|Publication number||US5087884 A|
|Application number||US 07/546,009|
|Publication date||Feb 11, 1992|
|Filing date||Jun 28, 1990|
|Priority date||Jun 28, 1990|
|Publication number||07546009, 546009, US 5087884 A, US 5087884A, US-A-5087884, US5087884 A, US5087884A|
|Inventors||Craig M. Brannon|
|Original Assignee||Vtc Bipolar Corporation|
|Export Citation||BiBTeX, EndNote, RefMan|
|Patent Citations (9), Referenced by (39), Classifications (9), Legal Events (13)|
|External Links: USPTO, USPTO Assignment, Espacenet|
The present invention relates to an open head detector circuit for detecting an open-circuit condition in a magnetic head of a magnetic storage system.
In a magnetic storage system, such as a computer disk drive, digital information is magnetically stored upon the surface of a magnetic disk. The digital information is represented by selectively polarizing the magnetic field of consecutive areas across the surface of a rotating magnetic disk. When the information is read back from the storage disk, changes in the magnetic polarization of the medium are sensed and converted into data peaks in an electrical output signal. The reading and writing operations are performed through a magnetic read/write head which is suspended over the surface of the rotating disk.
The magnetic read/write head includes an inductive coil. Information is written on the disk surface by applying a strong current to the inductive coil. This current creates a magnetic field in either a first direction or in a second direction, depending upon the direction of current flow through the inductive coil. The magnetic field polarizes the magnetic field of the disk surface area directly adjacent the magnetic head. As the disk rotates, adjacent bit positions on the disk surface pass beneath the magnetic head and are polarized by the magnetic field induced by the magnetic head.
Digital information is recorded on the disk surface by reversing the polarization of selected bit positions on the disk surface. In one typical magnetic storage system, the digital information is encoded such that no more than 7 ZERO's are consecutively written to the disk surface. A digital ZERO in the encoded information is written by polarizing a particular bit position in the same direction as the previous, adjacent bit position. In contrast, a digital ONE is written by reversing the polarization the particular bit position so it is opposite to the polarization of the previous, adjacent bit position. A second digital ONE is written by again, reversing the polarization of the next adjacent bit position. The magnetic polarization is reversed by reversing the direction of current flow through the inductive coil in the magnetic head.
The digital information is read back from the disk surface by sensing changes, or reversals, in magnetic polarization from one bit position to the next. For example, no change in magnetic polarization represents a digital ZERO, while a reversal represents a digital ONE. As the magnetic disk rotates beneath the inductive coil, oppositely polarized bit positions passing beneath the magnetic head create a changing magnetic field across the inductive coil. This changing magnetic field induces current in the coil to create a data peak or pulse in an electrical output signal at the head contacts. The magnetic storage system monitors the electrical output signal and converts the signal to a digital representation, based upon the presence or absence of the data peaks.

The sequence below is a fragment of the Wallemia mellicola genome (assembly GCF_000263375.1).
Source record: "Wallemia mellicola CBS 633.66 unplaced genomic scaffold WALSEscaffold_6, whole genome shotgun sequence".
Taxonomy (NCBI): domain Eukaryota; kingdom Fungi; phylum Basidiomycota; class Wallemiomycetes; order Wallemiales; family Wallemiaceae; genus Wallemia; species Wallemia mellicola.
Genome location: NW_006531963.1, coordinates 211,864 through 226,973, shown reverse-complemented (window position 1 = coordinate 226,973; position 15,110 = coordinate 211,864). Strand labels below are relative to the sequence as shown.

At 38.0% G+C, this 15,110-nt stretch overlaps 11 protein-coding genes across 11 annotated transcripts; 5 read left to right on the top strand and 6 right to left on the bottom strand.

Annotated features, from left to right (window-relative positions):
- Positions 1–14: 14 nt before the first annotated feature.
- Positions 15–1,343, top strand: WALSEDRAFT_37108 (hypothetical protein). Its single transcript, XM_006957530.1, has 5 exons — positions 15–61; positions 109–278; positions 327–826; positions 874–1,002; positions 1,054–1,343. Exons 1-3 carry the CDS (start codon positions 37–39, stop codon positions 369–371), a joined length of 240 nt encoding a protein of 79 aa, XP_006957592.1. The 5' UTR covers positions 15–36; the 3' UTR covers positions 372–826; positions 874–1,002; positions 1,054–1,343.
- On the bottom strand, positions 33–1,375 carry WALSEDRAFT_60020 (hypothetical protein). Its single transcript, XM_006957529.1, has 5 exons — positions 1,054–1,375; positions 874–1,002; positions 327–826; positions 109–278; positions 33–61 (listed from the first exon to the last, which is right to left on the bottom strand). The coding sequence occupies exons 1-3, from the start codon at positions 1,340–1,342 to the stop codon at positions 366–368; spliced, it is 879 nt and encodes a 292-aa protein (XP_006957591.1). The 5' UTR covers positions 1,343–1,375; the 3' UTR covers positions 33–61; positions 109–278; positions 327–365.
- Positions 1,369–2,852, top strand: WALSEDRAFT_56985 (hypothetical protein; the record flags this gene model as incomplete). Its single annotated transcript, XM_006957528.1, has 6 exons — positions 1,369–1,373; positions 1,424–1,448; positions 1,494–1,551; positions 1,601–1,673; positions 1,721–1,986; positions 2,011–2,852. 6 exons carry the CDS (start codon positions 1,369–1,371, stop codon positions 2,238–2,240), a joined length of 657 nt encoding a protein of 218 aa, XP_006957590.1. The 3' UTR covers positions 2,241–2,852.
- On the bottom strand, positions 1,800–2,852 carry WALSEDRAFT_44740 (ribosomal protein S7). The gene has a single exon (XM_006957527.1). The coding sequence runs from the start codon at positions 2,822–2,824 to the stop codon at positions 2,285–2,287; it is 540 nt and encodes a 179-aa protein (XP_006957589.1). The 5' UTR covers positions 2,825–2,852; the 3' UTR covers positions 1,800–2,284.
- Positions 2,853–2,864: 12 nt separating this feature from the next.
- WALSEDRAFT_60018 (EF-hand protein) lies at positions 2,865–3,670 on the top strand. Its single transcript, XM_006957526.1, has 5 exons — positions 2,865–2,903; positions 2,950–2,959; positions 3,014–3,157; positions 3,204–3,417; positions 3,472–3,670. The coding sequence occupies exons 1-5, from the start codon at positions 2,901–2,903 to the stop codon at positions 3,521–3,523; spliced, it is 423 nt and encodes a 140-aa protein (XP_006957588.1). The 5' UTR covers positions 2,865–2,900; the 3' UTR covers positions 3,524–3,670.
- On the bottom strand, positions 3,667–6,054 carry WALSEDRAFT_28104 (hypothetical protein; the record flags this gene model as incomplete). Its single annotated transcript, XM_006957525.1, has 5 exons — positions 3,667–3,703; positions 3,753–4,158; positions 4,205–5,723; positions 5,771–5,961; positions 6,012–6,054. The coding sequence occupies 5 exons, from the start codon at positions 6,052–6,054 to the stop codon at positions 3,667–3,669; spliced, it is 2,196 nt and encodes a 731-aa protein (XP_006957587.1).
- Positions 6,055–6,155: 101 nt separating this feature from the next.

Performance of the magnetic storage system depends greatly upon its ability to accurately and reliably read and write information onto the disk surface. When the magnetic head is not functioning properly, false data may be read from the disk or the information may not be written as intended.
One form of magnetic head malfunction is an open head condition. An open head condition occurs when the inductive coil breaks or does not make electrical contact with the head contacts. In other words, the inductive coil creates an open-circuit between the head contacts.
Magnetic storage systems typically include open head detection circuitry that can perform fault detection on the magnetic head. During operation, if the magnetic head malfunctions, the open head detection circuitry notifies the storage system of the malfunction by means of an open head fault signal to prevent the storage system from attempting to write data through the defective head. During operation, the storage system may use the open head fault signal to shut down the system and signal its operator to replace the defective head so that no data is lost. During manufacture, the detection circuitry may be used to test for faulty manufacturing connections and for head integrity before the storage system is shipped to the customer.
One method of detecting an open head condition includes threshold detection. Differential head voltages across the head contacts are measured and compared to a threshold voltage representative of a functioning head. During a write operation, a large current is forced through the inductive coil. In a functioning head, after write data circuitry reverses current direction, the differential head voltage initially becomes large. After a period of time, the differential head voltage drops until it stabilizes to a write current, head resistance product (Iwrite * Rhead) before the next reversal in write current occurs. In a defective head, the differential head voltages never stabilize near the Iwrite * Rhead product, but remain large.